Most Americans are well aware of the opioid crisis fueled in past years by the rampant abuse of prescription painkillers. It’s been in the headlines again and again, and opioid addiction has been a heartless and often deadly intruder in many families.
A recent probe by The Washington Post put the crisis more clearly in focus, however, quantifying the staggering numbers of prescription painkillers that claimed nearly 100,000 lives in the United States between 2006 and 2012, a time-line analyzed by The Post. The newspaper’s research showed more than 76 billion oxycodone and hydrocodone pills were distributed and which companies manufactured them during that segment of the opioid crisis.
The Daily Inter Lake’s health-care reporter Kianna Gardner crunched the numbers further to find that more than 245 million prescription pain pills were supplied to Montana during that six-year period, with about 13 percent of the total funneled to Flathead County. Her report in today’s Inter Lake details the reasons for such rampant opioid use in Flathead and Northwest Montana. In a nutshell, this corner of the state has high numbers of veterans, disabled people and a burgeoning population of older residents. Those reasons make sense for higher opioid use.
What was startling, but perhaps not surprising, to learn was the pervasive campaigning by drug companies to prescribe pain meds to their patients. As Gardner’s article points out, “the over-prescribing of opioids and unabated manufacturing and distributing of the pills then continued until a crisis ensued.”
Thankfully, steps are being taken to reverse the culture of over-prescribing painkillers, and that includes work being done in Montana to stem opioid abuse. In 2011 the Montana Legislature authorized the Montana Prescription Drug Registry, an online tool that is helping providers. The use of the system was optional, but this year lawmakers passed legislation that takes effect in 2021, requiring physicians, with a few exceptions, to look at their patient’s history in the system prior to prescribing opioids and other drugs.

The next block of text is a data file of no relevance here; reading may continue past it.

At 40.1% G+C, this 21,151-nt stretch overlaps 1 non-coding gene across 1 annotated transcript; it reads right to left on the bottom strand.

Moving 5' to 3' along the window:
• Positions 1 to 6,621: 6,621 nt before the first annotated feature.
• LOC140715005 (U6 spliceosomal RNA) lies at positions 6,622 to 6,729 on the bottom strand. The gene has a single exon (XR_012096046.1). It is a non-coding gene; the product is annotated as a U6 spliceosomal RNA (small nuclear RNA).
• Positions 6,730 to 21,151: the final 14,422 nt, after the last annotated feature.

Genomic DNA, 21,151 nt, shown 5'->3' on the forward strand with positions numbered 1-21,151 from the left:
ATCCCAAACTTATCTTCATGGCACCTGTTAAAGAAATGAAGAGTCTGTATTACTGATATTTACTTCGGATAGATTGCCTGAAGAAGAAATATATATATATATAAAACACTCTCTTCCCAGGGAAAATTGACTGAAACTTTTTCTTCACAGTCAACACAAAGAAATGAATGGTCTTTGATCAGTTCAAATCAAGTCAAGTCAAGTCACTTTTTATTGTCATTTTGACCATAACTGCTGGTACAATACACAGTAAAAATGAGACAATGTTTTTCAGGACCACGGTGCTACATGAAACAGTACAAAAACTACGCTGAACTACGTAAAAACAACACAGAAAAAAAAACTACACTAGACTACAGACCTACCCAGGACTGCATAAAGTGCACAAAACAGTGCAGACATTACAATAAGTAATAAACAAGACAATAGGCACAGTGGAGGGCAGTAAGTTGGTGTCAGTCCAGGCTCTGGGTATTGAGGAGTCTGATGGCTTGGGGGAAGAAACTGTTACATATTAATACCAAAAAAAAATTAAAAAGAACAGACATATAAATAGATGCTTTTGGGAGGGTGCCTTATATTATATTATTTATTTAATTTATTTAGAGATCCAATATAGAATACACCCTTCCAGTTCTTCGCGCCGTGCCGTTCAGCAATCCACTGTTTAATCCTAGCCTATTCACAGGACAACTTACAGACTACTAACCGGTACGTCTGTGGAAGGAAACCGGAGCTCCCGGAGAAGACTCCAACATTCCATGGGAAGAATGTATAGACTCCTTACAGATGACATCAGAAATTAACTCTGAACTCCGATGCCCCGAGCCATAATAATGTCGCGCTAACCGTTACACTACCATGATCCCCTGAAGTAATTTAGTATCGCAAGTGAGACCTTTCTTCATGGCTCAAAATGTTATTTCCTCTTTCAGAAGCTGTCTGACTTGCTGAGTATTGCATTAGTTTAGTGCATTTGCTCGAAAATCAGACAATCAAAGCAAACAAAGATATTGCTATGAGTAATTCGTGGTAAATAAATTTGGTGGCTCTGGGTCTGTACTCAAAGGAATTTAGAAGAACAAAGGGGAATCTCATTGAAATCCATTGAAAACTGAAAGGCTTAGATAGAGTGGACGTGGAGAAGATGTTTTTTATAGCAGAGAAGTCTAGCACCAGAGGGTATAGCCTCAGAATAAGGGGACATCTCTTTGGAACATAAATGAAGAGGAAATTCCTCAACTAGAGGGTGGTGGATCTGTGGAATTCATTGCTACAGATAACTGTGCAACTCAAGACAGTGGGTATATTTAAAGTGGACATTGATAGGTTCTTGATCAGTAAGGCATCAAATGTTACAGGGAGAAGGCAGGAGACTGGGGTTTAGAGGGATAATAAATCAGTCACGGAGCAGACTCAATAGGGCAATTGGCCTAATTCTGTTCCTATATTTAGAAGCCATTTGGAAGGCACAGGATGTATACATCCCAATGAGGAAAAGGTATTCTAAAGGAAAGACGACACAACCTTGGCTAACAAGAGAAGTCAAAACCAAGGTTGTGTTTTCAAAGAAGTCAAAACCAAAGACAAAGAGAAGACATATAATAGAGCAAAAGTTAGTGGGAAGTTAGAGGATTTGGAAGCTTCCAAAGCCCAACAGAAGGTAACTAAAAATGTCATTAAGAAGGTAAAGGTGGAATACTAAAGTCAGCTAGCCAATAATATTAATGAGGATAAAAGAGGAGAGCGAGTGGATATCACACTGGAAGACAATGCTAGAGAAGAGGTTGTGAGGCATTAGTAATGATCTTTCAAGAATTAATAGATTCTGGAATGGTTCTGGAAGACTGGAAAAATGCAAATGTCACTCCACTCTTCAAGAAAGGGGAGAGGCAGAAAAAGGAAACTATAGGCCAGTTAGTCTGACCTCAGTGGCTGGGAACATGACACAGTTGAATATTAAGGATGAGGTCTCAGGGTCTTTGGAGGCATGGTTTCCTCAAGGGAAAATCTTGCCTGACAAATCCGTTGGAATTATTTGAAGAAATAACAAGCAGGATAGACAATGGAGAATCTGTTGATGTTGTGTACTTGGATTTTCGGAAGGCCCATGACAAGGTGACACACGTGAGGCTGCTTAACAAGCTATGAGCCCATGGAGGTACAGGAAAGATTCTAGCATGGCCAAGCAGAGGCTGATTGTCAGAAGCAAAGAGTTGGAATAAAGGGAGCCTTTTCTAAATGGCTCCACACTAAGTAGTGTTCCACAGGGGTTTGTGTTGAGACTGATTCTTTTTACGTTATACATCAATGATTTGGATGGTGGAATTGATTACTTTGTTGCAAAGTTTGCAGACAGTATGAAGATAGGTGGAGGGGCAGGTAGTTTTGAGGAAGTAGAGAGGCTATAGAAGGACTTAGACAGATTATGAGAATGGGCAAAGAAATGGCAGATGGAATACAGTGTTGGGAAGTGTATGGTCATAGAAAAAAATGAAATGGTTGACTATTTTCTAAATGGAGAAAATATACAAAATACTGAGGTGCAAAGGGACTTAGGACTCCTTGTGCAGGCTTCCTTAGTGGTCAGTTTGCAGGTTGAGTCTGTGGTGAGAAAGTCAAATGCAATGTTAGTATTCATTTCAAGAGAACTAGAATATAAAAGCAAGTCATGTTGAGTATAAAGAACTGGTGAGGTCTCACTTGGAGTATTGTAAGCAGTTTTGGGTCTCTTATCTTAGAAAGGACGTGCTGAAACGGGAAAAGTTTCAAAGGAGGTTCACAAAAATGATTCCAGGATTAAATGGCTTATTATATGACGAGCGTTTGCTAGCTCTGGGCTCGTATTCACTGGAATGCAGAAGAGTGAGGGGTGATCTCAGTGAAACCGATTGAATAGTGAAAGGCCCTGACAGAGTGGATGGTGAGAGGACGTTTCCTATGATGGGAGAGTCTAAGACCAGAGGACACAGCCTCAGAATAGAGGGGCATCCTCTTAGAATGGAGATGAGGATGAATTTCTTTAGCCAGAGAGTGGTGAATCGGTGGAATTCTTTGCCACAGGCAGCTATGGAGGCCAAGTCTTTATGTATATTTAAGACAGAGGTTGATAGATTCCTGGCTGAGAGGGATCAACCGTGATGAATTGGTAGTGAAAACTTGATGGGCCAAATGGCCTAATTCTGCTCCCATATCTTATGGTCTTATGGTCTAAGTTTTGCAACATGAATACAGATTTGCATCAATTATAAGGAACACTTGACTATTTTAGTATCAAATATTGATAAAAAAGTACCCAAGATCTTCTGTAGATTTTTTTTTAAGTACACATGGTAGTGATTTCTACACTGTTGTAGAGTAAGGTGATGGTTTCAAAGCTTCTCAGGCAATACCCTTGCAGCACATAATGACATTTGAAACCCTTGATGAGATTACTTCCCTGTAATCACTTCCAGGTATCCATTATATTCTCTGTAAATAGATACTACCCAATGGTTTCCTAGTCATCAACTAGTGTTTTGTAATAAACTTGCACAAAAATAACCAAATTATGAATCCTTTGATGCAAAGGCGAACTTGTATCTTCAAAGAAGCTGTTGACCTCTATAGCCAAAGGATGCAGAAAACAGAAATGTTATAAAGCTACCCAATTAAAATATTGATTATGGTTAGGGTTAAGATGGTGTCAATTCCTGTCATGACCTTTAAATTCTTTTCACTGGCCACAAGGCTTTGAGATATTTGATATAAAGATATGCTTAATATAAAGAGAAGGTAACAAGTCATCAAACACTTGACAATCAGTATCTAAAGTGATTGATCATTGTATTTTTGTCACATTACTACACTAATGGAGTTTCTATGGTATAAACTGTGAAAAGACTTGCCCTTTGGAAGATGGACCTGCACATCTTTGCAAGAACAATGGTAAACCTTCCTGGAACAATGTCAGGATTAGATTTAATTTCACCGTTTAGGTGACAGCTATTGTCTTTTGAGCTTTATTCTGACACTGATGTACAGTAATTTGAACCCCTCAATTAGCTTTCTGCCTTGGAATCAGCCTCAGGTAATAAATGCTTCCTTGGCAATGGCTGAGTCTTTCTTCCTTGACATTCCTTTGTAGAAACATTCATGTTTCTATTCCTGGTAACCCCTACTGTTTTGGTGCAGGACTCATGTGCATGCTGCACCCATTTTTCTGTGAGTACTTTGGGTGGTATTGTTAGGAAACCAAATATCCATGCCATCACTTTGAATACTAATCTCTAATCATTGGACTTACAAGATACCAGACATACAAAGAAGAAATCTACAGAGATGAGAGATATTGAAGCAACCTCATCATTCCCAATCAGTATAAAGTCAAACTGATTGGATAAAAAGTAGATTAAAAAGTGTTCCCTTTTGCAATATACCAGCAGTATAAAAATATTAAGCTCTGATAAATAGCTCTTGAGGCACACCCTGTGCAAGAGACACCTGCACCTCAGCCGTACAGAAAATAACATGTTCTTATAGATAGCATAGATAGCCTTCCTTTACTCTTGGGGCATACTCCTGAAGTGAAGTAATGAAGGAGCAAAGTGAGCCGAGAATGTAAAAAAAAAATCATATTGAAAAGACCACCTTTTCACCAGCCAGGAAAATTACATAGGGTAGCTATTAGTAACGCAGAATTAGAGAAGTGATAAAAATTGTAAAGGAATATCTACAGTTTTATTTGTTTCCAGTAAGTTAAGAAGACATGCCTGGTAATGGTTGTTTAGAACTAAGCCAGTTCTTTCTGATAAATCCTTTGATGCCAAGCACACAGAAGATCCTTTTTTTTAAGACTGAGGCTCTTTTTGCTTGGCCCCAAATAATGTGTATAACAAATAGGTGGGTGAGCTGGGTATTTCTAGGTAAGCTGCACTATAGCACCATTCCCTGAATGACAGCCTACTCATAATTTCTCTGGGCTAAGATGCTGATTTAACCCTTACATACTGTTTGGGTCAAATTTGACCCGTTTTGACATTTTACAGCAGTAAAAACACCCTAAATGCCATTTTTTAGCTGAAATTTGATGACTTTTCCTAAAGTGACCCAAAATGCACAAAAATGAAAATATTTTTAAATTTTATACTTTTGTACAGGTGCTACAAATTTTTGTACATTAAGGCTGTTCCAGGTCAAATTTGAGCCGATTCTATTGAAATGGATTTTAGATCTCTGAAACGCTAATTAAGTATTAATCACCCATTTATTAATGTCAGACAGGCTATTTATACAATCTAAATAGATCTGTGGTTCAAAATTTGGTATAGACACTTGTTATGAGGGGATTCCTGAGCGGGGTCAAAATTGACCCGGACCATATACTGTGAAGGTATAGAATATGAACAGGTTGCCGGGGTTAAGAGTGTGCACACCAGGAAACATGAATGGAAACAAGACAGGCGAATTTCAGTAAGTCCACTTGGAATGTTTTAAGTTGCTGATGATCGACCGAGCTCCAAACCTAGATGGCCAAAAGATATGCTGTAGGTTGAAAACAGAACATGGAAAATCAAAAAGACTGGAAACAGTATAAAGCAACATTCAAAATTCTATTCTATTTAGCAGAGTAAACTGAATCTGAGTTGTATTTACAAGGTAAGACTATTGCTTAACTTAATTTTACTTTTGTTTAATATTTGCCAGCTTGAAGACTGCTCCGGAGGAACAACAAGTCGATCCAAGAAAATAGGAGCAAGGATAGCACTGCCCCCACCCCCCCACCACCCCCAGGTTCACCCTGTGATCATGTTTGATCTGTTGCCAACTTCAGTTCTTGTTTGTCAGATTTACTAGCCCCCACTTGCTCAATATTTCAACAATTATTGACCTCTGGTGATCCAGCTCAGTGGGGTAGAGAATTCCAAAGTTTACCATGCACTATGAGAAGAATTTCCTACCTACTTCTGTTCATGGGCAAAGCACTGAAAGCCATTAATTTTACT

In Flathead County in recent years, Kalispell Regional and other clinics have moved to a system called Meditech, through which all prescriptions are presumably tracked through the system, allowing physicians and others to see what someone has been prescribed, how much they were prescribed, and when.
State officials are working with the Montana Primary Care Association, which is offering trainings for health-care providers on treating opioid use disorder and have also given community presentations. And with the assistance of the Montana Medical Association, the state will be releasing a series of continuing medical education videos for providers, including topics such as working with patients who have opioids as part of their treatment plan for chronic pain.
There’s much more work to be done, but these are all good steps toward quelling the overuse of prescription opioids and striving to stave off addictions.